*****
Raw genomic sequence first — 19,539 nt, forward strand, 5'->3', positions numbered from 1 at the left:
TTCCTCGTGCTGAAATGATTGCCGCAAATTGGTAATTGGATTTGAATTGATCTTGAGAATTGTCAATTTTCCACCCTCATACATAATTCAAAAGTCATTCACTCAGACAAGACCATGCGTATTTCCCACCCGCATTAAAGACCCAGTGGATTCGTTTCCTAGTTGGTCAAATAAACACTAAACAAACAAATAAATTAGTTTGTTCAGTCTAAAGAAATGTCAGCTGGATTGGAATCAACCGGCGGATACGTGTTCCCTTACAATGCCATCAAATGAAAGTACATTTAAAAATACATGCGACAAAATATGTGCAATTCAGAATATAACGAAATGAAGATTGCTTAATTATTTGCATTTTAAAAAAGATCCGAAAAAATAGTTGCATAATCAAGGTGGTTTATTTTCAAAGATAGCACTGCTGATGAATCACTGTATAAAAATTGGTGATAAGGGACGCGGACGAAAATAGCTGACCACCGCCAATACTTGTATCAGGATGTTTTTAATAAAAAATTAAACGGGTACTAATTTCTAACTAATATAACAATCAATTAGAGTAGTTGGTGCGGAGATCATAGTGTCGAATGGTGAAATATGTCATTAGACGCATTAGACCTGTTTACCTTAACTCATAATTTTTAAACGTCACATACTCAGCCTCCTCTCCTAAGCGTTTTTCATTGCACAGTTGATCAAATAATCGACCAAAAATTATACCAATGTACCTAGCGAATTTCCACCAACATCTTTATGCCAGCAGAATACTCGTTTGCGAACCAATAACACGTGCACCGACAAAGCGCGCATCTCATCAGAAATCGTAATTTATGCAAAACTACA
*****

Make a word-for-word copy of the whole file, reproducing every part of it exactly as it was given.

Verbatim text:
Raw genomic sequence first — 19,539 nt, forward strand, 5'->3', positions numbered from 1 at the left:
TTCCTCGTGCTGAAATGATTGCCGCAAATTGGTAATTGGATTTGAATTGATCTTGAGAATTGTCAATTTTCCACCCTCATACATAATTCAAAAGTCATTCACTCAGACAAGACCATGCGTATTTCCCACCCGCATTAAAGACCCAGTGGATTCGTTTCCTAGTTGGTCAAATAAACACTAAACAAACAAATAAATTAGTTTGTTCAGTCTAAAGAAATGTCAGCTGGATTGGAATCAACCGGCGGATACGTGTTCCCTTACAATGCCATCAAATGAAAGTACATTTAAAAATACATGCGACAAAATATGTGCAATTCAGAATATAACGAAATGAAGATTGCTTAATTATTTGCATTTTAAAAAAGATCCGAAAAAATAGTTGCATAATCAAGGTGGTTTATTTTCAAAGATAGCACTGCTGATGAATCACTGTATAAAAATTGGTGATAAGGGACGCGGACGAAAATAGCTGACCACCGCCAATACTTGTATCAGGATGTTTTTAATAAAAAATTAAACGGGTACTAATTTCTAACTAATATAACAATCAATTAGAGTAGTTGGTGCGGAGATCATAGTGTCGAATGGTGAAATATGTCATTAGACGCATTAGACCTGTTTACCTTAACTCATAATTTTTAAACGTCACATACTCAGCCTCCTCTCCTAAGCGTTTTTCATTGCACAGTTGATCAAATAATCGACCAAAAATTATACCAATGTACCTAGCGAATTTCCACCAACATCTTTATGCCAGCAGAATACTCGTTTGCGAACCAATAACACGTGCACCGACAAAGCGCGCATCTCATCAGAAATCGTAATTTATGCAAAACTACA